by Harry Palmer
"What do I really want out of life?" is the bonus question for the discouragedly successful. It waits in the darkness for its cue—a moment of self-honesty—and then it slips through the curtains of consciousness and steals the show. It comes up on the day the new car loses its shine or the applause loses its meaning or the ashram loses its glitter. It stalks the early morning hours of fitful sleepers. What do I really want out of life?
Have you ever desired something—an object, or recognition, or a special relationship—and discovered that the pleasure of actually having it was disappointing? This is a special kind of disappointment. You're not disappointed by failing to obtain your desire; you're disappointed with the prize.
Most people console themselves by setting the goal a little higher. They say to themselves, "It wasn't a Porsche I really wanted. What I really wanted was a Lamborghini." "It wasn't a million dollars, it was ten million dollars." "It wasn't a fifty foot yacht; it was a hundred foot yacht." This leads to the twisted wisdom: How much would it take to make me happy?
The answer, a little more.
A little more—it's a sedative answer. It lulls the disappointment back to sleep and reaffirms the old guilt that one isn't striving hard enough or isn't living up to one's potential. A crazed society offers solace, "Try harder. You'll do better next time."
This plants the seed of anxiety in your mind, and "next time" is a reminder that time is running out. The pressure is on. You need to get it and get it soon. But what? Not this, not that. Maybe power. Maybe if you were president of your own company...
Can you sense the panic? Work harder. Get your statistics up. Stay motivated. Imitate the affluent. Get passionate. Remain focused; learn to ignore distractions. Study marketing. Create demand. Destroy the competition; business is business. One night you wake up to ring-ring. It's not the phone. It's your self-honesty bell. Is this really what I want out of life?
You need an answer and you need it right now. Where do you turn?
"I feel your pain," offers some new-age guru who sells you the advice: total renunciation, give it all up, want nothing. Trust. So you wrestle the mind to stillness. You surrender. Love everyone. You suffer ego-death. BE HERE NOW. The pain goes away, but so does your common sense. While you are trusting serenely, you are robbed, your dog is poisoned, and your house is burned. While you are loving everyone, your spouse files for a divorce.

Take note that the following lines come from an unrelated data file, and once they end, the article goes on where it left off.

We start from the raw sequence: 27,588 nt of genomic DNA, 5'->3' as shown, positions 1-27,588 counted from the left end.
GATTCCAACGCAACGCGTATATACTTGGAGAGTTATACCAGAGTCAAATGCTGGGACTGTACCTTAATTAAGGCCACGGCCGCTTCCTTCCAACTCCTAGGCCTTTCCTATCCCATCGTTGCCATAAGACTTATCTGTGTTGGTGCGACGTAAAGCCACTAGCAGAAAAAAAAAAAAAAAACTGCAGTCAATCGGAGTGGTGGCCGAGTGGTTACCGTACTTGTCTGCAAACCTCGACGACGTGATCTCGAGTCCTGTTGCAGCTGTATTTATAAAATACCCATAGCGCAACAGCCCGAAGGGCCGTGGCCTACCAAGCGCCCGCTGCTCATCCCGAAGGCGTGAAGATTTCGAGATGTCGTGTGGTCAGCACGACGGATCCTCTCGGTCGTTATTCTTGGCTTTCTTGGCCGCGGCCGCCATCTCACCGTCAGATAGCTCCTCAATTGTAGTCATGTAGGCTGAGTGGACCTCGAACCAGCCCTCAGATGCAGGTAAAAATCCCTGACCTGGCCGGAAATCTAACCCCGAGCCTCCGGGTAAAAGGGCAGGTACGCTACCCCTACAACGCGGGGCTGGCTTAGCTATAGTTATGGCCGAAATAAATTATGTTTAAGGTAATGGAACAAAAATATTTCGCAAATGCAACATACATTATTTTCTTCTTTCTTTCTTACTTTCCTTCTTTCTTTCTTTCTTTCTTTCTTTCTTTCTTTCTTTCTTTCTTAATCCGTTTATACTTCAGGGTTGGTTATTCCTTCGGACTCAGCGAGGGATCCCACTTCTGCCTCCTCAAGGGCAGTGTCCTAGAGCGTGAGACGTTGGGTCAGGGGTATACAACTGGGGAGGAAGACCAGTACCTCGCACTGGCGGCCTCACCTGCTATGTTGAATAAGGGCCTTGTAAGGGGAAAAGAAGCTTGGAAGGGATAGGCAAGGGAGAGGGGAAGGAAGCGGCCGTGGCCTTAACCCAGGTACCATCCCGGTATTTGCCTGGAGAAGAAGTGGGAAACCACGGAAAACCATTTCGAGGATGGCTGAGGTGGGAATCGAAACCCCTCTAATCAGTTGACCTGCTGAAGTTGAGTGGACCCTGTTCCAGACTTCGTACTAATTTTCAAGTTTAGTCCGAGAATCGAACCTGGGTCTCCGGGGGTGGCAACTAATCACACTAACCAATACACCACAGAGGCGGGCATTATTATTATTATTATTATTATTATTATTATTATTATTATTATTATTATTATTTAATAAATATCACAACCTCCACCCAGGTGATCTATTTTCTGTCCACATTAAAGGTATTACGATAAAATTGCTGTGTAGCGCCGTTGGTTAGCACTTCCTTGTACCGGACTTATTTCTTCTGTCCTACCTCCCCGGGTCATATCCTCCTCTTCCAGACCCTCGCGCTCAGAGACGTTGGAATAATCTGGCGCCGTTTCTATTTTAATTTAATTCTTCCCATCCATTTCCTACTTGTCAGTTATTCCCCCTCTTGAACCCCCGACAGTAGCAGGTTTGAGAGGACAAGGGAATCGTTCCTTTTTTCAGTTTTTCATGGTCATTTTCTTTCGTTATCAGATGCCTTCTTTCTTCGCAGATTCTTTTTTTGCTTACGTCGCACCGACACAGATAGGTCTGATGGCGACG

Ah, but you understand, it must be your karma—a test of your faith. Uh-huh, stupid man talking. You achieve spiritual wisdom—for whom? How long can you play solitaire? How long can you rationalize the suffering of humanity? So you spread the word, this is how it is, honor your guru, save the world, anxiety, anxiety, anxiety. The honesty bell rings again. Is this really what I want out of life?
The idea that life is about acquiring possessions leads to disappointment. Real satisfaction (despite TV commercials) cannot be acquired by achievements or possessions. The idea that life is about surrendering your desires leads to disappointment. Real satisfaction (despite your guru's righteous insistence) cannot be acquired by embracing a doctrine of renunciation.
Real satisfaction... cannot be acquired by achievements or possessions. Real satisfaction... cannot be acquired by embracing a doctrine of renunciation.
Test them, only if you must.
Achievement pulls you one way; surrender pulls you the other. Your heart and mind divide. Conflict. So you compromise.
The word for this compromise is unhappy. The prognosis is a deepening mental depression terminating in socially adjusted unawareness. No kidding, you go crazy. Advertising and holy books medicate your contradiction with false promises until...ring-ring. (It's for you.)
Avatar is not anti-achievement nor anti-spiritual nor anti-compromise, but it does dispel the illusions that any of these is a path to real satisfaction.
The path to achieving real satisfaction in life is an honest, heads-up exploration of your beingness and the beliefs from which your doubts and answers arise. Who are you being and what do you believe?
The prize—and it is simple and singular—is waking up to who you really are and learning to live deliberately. When you know, the answer is, there is no question.
Fully alive, fully awake, this is what I really want out of life.
That's Avatar. If it's not number one on your wish list, ...ring, ring.
Avatar Doesn't Offer You Answers;
It Offers You The Tools To Find Your Answers.
The article above is from the Learn to Live Deliberately magazine.
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